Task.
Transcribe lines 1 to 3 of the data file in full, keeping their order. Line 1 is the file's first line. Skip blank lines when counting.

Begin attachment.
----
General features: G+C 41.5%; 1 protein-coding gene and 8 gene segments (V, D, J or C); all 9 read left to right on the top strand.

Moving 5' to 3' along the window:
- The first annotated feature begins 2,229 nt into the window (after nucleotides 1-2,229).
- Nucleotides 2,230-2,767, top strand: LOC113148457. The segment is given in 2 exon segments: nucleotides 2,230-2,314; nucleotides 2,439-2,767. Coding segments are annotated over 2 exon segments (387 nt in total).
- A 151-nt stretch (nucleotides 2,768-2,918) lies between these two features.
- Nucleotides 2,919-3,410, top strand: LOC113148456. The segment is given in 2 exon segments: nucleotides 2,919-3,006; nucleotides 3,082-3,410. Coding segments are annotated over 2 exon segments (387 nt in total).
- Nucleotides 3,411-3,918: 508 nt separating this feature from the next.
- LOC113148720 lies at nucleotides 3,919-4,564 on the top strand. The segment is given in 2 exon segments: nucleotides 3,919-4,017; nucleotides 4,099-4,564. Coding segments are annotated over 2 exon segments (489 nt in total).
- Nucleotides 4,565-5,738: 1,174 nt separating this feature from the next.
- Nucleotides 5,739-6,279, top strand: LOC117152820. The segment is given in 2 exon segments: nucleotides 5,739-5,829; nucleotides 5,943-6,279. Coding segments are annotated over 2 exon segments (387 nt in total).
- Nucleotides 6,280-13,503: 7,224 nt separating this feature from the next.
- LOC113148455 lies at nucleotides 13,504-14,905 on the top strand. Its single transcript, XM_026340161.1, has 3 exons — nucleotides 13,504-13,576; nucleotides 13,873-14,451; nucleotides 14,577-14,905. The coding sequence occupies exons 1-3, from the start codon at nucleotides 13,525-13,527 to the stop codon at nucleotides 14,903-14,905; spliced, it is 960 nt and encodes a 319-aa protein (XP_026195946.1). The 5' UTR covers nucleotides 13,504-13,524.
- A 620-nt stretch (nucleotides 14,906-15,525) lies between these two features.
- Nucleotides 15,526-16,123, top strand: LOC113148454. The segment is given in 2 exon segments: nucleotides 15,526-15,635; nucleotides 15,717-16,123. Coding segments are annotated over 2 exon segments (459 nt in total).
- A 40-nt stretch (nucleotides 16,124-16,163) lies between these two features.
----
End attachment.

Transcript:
General features: G+C 41.5%; 1 protein-coding gene and 8 gene segments (V, D, J or C); all 9 read left to right on the top strand.

Moving 5' to 3' along the window:
- The first annotated feature begins 2,229 nt into the window (after nucleotides 1-2,229).